"It's the obvious move but I haven't heard from them yet," Kelly said. "I've heard no one up there can come in and play, so I'd expect to hear from them soon."
The Bills would gamble big time if they went with Johnson and left only Cawley or Stambaugh as the backup quarterback. Johnson, who some complain is too fragile to be the Bills' No. 1 quarterback, has suffered his share of injuries since coming to Buffalo. Two seasons ago, as everyone remembers, Johnson lost the starting position to Flutie after suffering torn rib cartilage. Then there are the three known concussions that Johnson has had. That makes the No. 2 spot on the roster much more critical.
"Guys get hurt, and you just hope they're not long-term injuries," said Johnson. "It won't make a difference (who the backup quarterback is) if I stay healthy."
We're looking at our options right now," remarked Phillips. "It's a lot more complicated than it used to be when there was no salary cap or those types of things. Those things have to be worked out and we're discussing those things."
If the Bills feel lucky and decide to gamble, they could elect to keep Cawley or Stambaugh, or maybe even both until Flutie recovers completely from his groin tear. It would be the best move for the salary cap, as each get the rookie minimum salary of $193,000.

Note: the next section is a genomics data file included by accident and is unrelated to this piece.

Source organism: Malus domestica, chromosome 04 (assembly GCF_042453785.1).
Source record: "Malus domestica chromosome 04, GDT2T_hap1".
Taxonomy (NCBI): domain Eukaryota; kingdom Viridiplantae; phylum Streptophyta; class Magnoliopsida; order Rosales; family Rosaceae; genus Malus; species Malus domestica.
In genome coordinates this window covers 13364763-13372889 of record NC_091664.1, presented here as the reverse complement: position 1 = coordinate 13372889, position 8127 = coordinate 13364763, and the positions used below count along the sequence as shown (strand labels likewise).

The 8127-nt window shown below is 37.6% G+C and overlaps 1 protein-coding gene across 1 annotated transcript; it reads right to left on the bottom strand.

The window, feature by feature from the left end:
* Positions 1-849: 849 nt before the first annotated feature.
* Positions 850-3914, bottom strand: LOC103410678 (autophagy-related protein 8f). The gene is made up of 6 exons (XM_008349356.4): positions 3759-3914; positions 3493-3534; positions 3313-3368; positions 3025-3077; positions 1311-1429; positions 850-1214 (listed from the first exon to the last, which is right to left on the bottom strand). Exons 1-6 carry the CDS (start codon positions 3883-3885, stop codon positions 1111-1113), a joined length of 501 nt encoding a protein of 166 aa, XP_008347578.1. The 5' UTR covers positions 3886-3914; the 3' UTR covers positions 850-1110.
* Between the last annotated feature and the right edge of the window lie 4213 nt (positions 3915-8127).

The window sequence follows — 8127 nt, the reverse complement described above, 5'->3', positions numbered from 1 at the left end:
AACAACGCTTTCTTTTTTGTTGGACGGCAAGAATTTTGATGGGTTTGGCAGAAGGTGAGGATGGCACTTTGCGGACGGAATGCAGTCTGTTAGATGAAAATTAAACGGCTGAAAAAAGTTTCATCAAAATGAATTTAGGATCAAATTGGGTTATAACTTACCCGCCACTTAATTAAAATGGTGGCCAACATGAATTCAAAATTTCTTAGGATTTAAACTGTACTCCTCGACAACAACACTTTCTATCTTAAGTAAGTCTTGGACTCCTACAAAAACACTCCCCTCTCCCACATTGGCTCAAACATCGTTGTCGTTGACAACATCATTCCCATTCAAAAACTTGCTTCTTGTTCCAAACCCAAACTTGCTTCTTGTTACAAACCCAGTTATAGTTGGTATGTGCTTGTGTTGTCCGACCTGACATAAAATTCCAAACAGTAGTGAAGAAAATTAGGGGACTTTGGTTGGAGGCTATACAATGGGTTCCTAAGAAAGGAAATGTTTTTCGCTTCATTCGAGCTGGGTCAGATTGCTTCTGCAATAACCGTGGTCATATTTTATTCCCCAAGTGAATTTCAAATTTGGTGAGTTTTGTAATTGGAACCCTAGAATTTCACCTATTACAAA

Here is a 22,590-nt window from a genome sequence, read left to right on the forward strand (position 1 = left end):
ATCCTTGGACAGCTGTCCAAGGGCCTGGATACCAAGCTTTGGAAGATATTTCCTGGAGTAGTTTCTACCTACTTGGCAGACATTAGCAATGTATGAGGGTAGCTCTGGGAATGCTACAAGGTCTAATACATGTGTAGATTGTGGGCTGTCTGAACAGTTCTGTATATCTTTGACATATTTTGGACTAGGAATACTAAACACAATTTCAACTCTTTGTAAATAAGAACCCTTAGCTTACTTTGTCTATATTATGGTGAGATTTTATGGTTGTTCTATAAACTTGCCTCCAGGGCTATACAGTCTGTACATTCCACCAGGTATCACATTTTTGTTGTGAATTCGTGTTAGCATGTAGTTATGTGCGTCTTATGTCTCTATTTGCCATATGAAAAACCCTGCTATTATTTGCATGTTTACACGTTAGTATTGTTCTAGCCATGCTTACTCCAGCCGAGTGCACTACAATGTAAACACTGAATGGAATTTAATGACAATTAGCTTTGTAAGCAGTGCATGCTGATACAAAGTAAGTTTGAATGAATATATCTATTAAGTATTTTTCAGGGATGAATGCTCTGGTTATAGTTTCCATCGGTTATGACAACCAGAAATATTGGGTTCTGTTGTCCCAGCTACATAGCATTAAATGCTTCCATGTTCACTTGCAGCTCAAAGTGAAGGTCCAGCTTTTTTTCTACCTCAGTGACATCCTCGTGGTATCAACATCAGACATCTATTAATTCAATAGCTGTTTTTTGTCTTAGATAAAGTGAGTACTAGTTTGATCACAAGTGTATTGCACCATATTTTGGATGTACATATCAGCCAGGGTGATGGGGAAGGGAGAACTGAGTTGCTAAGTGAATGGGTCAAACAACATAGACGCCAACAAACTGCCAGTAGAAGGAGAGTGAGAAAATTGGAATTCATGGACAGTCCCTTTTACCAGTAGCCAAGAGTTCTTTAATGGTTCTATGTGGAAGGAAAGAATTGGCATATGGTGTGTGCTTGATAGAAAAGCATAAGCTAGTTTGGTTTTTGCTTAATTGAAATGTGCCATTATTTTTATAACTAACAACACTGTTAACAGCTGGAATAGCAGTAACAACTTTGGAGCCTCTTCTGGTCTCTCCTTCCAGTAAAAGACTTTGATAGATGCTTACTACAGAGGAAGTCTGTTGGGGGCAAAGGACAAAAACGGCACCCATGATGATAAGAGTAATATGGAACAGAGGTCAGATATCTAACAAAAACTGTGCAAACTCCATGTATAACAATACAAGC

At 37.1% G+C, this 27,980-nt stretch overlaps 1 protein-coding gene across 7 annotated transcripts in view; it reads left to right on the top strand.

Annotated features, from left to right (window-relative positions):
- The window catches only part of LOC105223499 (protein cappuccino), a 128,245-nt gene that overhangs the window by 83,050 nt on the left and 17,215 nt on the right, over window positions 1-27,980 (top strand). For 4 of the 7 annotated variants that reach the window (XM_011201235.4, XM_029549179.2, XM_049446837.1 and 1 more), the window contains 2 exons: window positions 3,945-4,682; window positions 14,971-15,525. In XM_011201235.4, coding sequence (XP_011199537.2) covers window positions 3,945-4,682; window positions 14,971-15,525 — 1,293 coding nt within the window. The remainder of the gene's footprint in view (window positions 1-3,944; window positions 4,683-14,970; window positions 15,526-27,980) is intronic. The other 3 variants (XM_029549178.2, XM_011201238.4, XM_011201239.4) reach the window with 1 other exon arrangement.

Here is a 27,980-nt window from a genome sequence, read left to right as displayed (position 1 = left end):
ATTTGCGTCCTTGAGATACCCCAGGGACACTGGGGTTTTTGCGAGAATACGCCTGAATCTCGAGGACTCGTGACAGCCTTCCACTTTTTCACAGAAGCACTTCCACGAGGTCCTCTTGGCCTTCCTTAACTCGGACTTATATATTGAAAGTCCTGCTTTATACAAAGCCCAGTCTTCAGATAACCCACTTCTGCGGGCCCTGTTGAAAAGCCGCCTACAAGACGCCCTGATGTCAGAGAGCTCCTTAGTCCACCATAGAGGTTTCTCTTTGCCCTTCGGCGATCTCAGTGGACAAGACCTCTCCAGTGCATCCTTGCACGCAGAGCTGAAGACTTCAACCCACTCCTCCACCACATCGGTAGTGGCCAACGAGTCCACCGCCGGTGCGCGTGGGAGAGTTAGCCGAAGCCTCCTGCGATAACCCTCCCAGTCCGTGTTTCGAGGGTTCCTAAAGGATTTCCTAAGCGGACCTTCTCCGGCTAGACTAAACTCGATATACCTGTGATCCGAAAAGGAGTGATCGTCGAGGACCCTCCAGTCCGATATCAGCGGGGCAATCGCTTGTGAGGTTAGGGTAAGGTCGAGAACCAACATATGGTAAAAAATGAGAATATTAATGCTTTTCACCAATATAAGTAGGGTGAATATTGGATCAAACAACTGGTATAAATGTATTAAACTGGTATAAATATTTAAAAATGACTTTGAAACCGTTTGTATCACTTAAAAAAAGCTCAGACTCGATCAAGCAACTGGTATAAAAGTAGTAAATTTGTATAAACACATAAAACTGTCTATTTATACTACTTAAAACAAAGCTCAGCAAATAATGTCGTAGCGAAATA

Stambaugh is the youngest of the two greenhorns at 21. At 6-3, 217 pounds, he's the ideal size for a quarterback. Playing at Lehigh, he passes for 9,699 yards and 78 touchdowns (a 64% completion rate) in his four years there. He was also rated with the top quarterbacks in Division I-AA last season.
"I have a chance right in front of me," Stambaugh articulated. "I have to go out and take it every day that I get an opportunity. I have to try to take advantage of that."
Cawley, at 28, is an old rookie. After making an impressive appearance in an exhibition game last season, he was cut by the Bills. Last spring, Cawley spent his time throwing for the Amsterdam Admirals in the NFL Europe league.
Meanwhile, Bills' punter Chris Mohr had his chance to run the offense in Thursday's practice. He cherished the opportunity to showcase his quarterback skills.
"I love throwing the football," Mohr said. "I played quarterback my whole life growing up."
The 6-foot-5, 215 pound punter, played QB at Briarwood Academy in Thomson, Georgia. He threw for over 700 yards in his final season with that school. Even more surprising, Mohr ran for over 1,000 yards that year.
In Mohr's only official pass in the National Football League, he completed a 27-yard pass after a fake punt in 1997 against the Green Bay Packers.
Whatever the Bills decide to do in regards to their suddenly thin quarterback situation, they had better act soon. Exposing Johnson too much in exhibition games could bring about a greater risk of injury. The Bills don't want to be faced with the scenario of having Phil Stambaugh open the season as their starting quarterback.
Copyright © 2000 Bills Thunder & Rick Anderson, all rights reserved.